To begin the lesson, explain to the students that there is a strategy for adding large numbers that uses expanded notation. This strategy can help them improve their mental math ability and is a great way to keep their work organized.
Then, place an addition problem on the board. Mine is:
Ms. Marcus had 167 papers to check and Mr. Peters had 295 papers to check. How many papers did they need to check over the weekend?
Walk through the steps appropriate for your class. For mine, I ask them to talk with their partner about what we are looking for, what type of problem this is, and what their strategy would be.
Then, I explain that I like to group things together and the expanded notation (form) strategy really helps me stay organized. I put my thinking on the board.
167 = 100 + 60 + 7
295 = 200 + 90 + 5
300 + 150 + 12
450 + 12
I ask them to discuss why this makes sense or if there is anything that is confusing. You may want to place the digits in Place Value houses in order to help the students visualize the expanded notation strategy.
We then work through 2 or 3 examples as a class, with the students working on their white boards while I circulate to look at their work and ask probing questions, such as:
Why did you expand - take apart - the number this way?
What are you expanding - separating - in this number?
In order to practice, I give the students several addition problems and ask them to use their white boards to solve using the expanded notation method. As they work with their partners, I listen for vocabulary terms, the types of questions they ask each other, and how they explain their thinking.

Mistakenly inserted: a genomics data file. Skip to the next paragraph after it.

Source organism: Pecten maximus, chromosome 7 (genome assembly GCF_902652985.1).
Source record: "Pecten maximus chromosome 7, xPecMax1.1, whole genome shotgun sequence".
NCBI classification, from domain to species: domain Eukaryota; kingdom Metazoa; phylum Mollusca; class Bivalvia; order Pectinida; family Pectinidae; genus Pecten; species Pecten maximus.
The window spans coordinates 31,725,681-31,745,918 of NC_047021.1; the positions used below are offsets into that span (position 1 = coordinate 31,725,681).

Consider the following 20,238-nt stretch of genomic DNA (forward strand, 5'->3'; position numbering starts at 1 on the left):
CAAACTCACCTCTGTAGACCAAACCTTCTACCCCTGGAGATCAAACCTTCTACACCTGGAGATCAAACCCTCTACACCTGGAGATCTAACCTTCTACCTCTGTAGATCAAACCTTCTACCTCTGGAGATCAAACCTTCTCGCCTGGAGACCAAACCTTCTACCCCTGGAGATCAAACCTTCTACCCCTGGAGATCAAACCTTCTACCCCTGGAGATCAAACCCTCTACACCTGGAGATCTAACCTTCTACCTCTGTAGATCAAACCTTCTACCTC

As each student finishes one card, they share their strategy with their partner and then drew another problem from the deck. These cards came from a set of problems on the K-5 Math Teaching Resources website, and are attached in the resource section here.
This student asks for some help with the ones place. We talk through what each number means, and end up mentally adding the tens and then the remaining ones.
For the same problem, this child works through it a little differently and formally wrote the addition of all of the tens and then the ones.
As an exit ticket, I have the students complete one of the cards from the deck on an index card and share their solution with two people in the room. The students will initial each other's card and then the cards will be turned in to me.
Tomorrow we will journal about this strategy and discuss how it is helpful in different mathematical situations.